This study of our relationship with color is a rare accomplishment, a scholarly reference work that encourages leisure reading.
The ancient Egyptian word “iwn” meant “skin,” “character,” “being,” and “nature,” and was represented by a hieroglyph of human hair.
The word acknowledges that colors are both unknowable and quotidian, each one a distinct personality among a band of constant companions that animate our histories, cultures, and everyday experiences. It’s an arcane nugget of information, to be sure, but it’s also penetrating: the word acknowledges that colors are both unknowable and quotidian, each one a distinct personality among a band of constant companions that animate our histories, cultures, and everyday experiences.
The art historian James Fox, best known for his BBC documentaries such as Age of the Image and The Art of Japanese Life, uses this kind of nubbly detail, gathered from a large hinterland, to flesh out this ambitious yet concise volume.
Each chapter is devoted to one of seven “simple colors” – a number proposed by Aristotle and backed up by Isaac Newton – and the book’s bold claim is to present nothing less than a “color history of the world.”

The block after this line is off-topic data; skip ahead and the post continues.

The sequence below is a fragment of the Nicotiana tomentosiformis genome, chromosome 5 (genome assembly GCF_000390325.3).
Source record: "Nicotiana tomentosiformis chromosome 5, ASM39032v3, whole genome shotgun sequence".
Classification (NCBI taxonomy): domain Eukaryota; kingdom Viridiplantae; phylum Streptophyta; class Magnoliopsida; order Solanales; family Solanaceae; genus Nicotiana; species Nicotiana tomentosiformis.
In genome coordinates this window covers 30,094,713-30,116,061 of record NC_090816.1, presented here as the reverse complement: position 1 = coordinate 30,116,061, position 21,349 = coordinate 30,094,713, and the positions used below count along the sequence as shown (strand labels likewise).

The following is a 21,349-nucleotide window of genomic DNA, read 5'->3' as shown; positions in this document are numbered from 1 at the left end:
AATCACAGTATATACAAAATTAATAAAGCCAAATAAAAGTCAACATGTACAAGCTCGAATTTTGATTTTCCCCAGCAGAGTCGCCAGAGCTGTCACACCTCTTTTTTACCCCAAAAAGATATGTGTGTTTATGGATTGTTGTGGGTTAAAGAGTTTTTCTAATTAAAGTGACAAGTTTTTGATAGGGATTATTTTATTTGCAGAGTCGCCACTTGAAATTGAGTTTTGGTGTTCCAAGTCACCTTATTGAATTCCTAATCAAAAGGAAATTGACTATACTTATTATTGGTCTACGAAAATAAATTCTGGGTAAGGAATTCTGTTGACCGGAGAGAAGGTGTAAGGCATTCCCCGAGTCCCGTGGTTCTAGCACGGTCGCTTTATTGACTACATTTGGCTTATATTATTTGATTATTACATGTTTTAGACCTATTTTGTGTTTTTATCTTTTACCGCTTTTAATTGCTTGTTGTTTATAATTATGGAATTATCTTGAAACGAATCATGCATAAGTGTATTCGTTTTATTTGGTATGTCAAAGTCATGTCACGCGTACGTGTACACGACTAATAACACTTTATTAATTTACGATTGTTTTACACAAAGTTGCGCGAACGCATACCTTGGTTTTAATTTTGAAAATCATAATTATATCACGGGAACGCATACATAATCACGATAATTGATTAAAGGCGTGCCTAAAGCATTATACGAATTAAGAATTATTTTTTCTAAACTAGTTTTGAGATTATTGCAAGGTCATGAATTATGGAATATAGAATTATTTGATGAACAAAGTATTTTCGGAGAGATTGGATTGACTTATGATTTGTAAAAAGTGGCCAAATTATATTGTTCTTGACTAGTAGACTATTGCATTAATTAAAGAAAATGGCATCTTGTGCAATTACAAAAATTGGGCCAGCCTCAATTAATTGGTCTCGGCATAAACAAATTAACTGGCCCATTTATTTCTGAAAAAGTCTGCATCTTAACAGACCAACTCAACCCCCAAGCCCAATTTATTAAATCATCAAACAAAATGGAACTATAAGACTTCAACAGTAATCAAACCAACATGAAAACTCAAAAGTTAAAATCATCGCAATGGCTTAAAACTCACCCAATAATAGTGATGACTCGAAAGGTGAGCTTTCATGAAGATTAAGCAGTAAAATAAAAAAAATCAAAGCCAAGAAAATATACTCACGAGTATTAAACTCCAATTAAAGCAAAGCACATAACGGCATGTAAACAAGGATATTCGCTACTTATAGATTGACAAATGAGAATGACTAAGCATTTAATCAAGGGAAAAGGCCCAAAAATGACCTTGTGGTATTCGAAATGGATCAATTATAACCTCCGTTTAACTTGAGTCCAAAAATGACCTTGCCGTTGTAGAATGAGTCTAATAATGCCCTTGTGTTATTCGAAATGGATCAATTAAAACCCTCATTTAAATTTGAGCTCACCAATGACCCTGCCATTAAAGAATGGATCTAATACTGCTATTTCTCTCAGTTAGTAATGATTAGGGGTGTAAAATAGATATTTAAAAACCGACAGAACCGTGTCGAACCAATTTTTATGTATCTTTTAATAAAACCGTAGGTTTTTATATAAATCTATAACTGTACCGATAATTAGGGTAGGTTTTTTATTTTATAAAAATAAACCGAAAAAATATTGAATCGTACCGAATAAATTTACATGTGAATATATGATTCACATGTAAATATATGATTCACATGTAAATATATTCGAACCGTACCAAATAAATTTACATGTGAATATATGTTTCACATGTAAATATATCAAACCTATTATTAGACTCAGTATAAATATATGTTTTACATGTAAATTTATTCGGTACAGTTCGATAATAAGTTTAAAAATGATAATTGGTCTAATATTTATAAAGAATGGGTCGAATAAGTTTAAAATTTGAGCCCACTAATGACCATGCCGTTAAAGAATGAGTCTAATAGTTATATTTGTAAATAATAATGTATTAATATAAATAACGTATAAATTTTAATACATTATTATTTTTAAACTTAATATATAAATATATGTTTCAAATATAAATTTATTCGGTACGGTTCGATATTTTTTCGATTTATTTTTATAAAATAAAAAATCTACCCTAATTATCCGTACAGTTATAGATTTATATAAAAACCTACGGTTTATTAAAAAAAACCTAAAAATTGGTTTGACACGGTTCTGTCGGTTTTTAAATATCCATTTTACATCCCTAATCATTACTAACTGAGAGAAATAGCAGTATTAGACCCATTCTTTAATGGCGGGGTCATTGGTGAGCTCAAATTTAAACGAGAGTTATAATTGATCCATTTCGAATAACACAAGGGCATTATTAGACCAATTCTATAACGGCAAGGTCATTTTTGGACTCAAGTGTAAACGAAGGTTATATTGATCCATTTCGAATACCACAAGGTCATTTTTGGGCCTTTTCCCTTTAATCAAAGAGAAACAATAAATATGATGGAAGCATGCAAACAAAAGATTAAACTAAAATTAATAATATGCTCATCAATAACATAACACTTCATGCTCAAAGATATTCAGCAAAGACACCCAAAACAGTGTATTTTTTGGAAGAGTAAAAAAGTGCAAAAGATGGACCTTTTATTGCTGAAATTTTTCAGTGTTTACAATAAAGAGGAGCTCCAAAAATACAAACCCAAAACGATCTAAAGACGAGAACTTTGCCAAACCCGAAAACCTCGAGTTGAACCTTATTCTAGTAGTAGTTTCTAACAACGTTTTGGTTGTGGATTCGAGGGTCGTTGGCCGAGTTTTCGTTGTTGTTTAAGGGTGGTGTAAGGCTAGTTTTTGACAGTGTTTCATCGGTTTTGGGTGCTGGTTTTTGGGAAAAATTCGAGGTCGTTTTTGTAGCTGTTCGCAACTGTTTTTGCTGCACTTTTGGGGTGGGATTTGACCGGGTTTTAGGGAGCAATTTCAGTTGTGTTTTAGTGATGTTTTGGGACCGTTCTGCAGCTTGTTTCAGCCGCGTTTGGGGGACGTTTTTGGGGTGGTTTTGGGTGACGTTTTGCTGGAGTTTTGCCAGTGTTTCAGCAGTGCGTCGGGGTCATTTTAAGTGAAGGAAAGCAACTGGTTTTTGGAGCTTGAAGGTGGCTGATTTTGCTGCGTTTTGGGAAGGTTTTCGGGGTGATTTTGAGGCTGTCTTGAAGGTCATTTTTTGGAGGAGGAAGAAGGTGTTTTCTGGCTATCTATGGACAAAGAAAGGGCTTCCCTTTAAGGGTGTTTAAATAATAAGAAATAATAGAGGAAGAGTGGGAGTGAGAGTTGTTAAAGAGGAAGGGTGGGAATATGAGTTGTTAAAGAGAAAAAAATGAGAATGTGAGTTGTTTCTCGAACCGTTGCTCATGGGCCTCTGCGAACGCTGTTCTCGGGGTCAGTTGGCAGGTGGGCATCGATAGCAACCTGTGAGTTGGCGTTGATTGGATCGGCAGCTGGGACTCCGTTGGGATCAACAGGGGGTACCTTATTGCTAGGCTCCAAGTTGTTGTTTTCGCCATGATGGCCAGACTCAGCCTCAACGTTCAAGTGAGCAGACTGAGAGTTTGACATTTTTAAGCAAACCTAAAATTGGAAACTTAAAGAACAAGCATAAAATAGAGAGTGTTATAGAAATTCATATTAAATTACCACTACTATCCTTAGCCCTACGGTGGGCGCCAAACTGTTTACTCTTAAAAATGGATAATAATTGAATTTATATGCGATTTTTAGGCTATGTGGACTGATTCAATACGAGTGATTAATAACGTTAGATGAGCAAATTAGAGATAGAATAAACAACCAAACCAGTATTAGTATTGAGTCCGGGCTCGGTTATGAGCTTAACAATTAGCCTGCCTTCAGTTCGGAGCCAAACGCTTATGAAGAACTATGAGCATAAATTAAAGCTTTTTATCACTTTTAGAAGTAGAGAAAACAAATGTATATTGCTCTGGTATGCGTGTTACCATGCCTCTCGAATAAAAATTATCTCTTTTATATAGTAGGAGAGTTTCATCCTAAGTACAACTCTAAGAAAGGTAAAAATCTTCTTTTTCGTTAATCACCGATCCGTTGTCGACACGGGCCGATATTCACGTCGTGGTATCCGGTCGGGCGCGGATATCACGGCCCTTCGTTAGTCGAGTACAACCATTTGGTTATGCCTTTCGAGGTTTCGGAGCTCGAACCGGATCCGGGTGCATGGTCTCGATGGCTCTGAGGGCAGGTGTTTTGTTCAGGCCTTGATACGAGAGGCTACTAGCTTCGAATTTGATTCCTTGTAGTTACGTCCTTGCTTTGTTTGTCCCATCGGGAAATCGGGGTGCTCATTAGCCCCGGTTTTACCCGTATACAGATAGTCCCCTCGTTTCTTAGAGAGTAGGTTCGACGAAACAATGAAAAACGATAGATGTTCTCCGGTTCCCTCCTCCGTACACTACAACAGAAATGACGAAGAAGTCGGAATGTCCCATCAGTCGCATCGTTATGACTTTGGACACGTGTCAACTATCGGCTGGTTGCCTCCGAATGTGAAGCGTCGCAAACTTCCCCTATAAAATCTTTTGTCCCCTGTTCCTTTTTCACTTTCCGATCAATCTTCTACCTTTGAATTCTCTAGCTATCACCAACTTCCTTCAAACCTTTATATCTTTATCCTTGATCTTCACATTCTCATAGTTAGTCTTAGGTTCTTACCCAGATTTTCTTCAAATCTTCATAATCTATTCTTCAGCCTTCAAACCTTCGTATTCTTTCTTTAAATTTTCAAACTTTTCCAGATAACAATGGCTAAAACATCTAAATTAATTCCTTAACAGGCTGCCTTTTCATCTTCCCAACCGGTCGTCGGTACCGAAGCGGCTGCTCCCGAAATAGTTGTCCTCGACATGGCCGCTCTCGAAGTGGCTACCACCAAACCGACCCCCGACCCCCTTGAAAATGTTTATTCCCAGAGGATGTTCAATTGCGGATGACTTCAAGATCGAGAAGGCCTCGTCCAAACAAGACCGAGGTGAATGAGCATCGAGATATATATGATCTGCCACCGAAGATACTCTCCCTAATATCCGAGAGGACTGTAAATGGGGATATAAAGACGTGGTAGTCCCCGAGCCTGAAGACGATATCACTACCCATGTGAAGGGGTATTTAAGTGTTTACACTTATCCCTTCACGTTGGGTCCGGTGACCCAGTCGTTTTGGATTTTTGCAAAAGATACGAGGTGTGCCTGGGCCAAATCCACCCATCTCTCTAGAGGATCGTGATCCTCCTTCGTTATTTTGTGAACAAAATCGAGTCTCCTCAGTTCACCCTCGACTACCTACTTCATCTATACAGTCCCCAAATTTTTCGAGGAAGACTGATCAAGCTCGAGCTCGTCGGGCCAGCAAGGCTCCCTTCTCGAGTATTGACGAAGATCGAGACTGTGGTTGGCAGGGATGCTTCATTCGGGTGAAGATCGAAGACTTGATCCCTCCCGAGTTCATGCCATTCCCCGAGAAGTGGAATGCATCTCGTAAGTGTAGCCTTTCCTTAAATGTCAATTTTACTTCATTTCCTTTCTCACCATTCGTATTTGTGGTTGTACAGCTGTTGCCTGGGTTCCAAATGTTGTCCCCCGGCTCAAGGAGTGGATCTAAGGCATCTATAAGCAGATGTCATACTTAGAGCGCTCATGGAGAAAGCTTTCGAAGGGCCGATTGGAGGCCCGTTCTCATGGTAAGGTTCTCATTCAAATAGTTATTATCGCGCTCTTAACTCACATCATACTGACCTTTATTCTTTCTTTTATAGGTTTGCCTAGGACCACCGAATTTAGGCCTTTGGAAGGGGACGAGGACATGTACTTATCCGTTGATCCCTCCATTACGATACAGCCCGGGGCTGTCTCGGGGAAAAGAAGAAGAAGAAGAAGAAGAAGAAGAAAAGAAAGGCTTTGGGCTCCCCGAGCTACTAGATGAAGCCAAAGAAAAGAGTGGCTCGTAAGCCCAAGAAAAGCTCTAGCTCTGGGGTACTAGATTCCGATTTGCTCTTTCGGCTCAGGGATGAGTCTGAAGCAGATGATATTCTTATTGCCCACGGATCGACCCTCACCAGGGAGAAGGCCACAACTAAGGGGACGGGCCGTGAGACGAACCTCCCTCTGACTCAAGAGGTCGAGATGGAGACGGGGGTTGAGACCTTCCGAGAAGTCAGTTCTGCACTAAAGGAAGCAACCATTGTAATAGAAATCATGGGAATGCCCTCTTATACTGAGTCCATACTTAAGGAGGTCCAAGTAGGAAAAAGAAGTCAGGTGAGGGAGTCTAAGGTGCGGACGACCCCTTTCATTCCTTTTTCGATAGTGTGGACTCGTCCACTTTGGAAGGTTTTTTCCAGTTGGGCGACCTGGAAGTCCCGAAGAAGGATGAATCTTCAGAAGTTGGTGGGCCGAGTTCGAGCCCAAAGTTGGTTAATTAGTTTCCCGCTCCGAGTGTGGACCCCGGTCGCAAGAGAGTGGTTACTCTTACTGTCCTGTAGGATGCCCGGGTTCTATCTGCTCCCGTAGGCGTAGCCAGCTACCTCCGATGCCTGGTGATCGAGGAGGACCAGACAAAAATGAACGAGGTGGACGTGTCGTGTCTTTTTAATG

Many books have been written about color, with John Gage’s Colour and Culture, which has been a staple of student reading lists since its publication in 1993, being a rare gem among many dry treatises.
More recently, efforts have been made to condense the plethora of exotic stories surrounding artists’ pigments into accounts that serve both the general reader and the specialist: some have been welcome additions, while others have centered too much on the familiar tales of cows’ urine (used to create yellow pigment) and spectacularly valuable ultramarine blue.
Color theory and optics, according to Fox, are essential to color’s allure; he encourages us to think of color as a process in which the structure of a material determines which wavelengths of light are absorbed and which are reflected, and thus which color we perceive.
It’s a “dance between subjects, objects, mind, and matter” that differs not only from person to person, but also from species to species, and which leads to the tantalizing possibility that “if a tree fell in a forest and no one was there to see it, its leaves would be colourless.”
In an examination of how “Artworks, poems, treatises, rituals, and everyday idioms have.
UK news summary from Infosurhoy
Review of James Fox’s The World According to Color: An Ambitious History, from Purple to Yellow
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